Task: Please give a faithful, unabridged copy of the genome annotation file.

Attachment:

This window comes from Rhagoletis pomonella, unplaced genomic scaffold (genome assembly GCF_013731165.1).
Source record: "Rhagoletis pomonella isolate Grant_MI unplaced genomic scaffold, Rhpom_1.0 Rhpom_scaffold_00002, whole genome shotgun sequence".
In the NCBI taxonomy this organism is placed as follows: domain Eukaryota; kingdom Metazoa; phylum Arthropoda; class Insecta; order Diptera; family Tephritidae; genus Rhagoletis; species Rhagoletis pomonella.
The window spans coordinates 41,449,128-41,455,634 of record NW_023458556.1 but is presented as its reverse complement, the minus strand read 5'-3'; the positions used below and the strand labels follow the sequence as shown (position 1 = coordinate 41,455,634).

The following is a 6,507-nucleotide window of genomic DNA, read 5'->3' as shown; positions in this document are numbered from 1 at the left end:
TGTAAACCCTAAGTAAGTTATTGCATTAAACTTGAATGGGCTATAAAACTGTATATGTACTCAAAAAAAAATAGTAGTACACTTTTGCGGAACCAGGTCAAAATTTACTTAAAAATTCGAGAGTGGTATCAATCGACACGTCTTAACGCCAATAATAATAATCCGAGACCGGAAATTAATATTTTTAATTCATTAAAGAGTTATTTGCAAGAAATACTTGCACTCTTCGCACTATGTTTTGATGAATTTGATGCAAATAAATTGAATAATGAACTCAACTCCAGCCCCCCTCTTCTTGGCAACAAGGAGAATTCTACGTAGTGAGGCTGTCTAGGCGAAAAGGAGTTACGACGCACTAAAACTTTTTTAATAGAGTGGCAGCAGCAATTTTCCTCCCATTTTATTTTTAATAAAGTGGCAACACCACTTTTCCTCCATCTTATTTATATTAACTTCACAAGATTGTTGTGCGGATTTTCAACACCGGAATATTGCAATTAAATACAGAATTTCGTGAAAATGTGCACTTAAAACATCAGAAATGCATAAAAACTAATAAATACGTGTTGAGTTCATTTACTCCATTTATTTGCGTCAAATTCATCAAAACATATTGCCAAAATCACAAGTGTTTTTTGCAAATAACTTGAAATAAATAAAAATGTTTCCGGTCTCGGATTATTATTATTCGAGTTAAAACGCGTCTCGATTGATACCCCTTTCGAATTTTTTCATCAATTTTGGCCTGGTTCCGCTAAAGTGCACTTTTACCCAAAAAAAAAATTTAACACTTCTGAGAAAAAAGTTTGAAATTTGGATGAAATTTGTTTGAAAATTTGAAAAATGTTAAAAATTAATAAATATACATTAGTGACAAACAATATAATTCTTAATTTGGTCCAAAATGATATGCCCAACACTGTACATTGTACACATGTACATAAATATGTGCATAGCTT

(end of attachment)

This window comes from Rhagoletis pomonella, unplaced genomic scaffold (genome assembly GCF_013731165.1).
Source record: "Rhagoletis pomonella isolate Grant_MI unplaced genomic scaffold, Rhpom_1.0 Rhpom_scaffold_00002, whole genome shotgun sequence".
In the NCBI taxonomy this organism is placed as follows: domain Eukaryota; kingdom Metazoa; phylum Arthropoda; class Insecta; order Diptera; family Tephritidae; genus Rhagoletis; species Rhagoletis pomonella.
The window spans coordinates 41,449,128-41,455,634 of record NW_023458556.1 but is presented as its reverse complement, the minus strand read 5'-3'; the positions used below and the strand labels follow the sequence as shown (position 1 = coordinate 41,455,634).

The following is a 6,507-nucleotide window of genomic DNA, read 5'->3' as shown; positions in this document are numbered from 1 at the left end:
TGTAAACCCTAAGTAAGTTATTGCATTAAACTTGAATGGGCTATAAAACTGTATATGTACTCAAAAAAAAATAGTAGTACACTTTTGCGGAACCAGGTCAAAATTTACTTAAAAATTCGAGAGTGGTATCAATCGACACGTCTTAACGCCAATAATAATAATCCGAGACCGGAAATTAATATTTTTAATTCATTAAAGAGTTATTTGCAAGAAATACTTGCACTCTTCGCACTATGTTTTGATGAATTTGATGCAAATAAATTGAATAATGAACTCAACTCCAGCCCCCCTCTTCTTGGCAACAAGGAGAATTCTACGTAGTGAGGCTGTCTAGGCGAAAAGGAGTTACGACGCACTAAAACTTTTTTAATAGAGTGGCAGCAGCAATTTTCCTCCCATTTTATTTTTAATAAAGTGGCAACACCACTTTTCCTCCATCTTATTTATATTAACTTCACAAGATTGTTGTGCGGATTTTCAACACCGGAATATTGCAATTAAATACAGAATTTCGTGAAAATGTGCACTTAAAACATCAGAAATGCATAAAAACTAATAAATACGTGTTGAGTTCATTTACTCCATTTATTTGCGTCAAATTCATCAAAACATATTGCCAAAATCACAAGTGTTTTTTGCAAATAACTTGAAATAAATAAAAATGTTTCCGGTCTCGGATTATTATTATTCGAGTTAAAACGCGTCTCGATTGATACCCCTTTCGAATTTTTTCATCAATTTTGGCCTGGTTCCGCTAAAGTGCACTTTTACCCAAAAAAAAAATTTAACACTTCTGAGAAAAAAGTTTGAAATTTGGATGAAATTTGTTTGAAAATTTGAAAAATGTTAAAAATTAATAAATATACATTAGTGACAAACAATATAATTCTTAATTTGGTCCAAAATGATATGCCCAACACTGTACATTGTACACATGTACATAAATATGTGCATAGCTT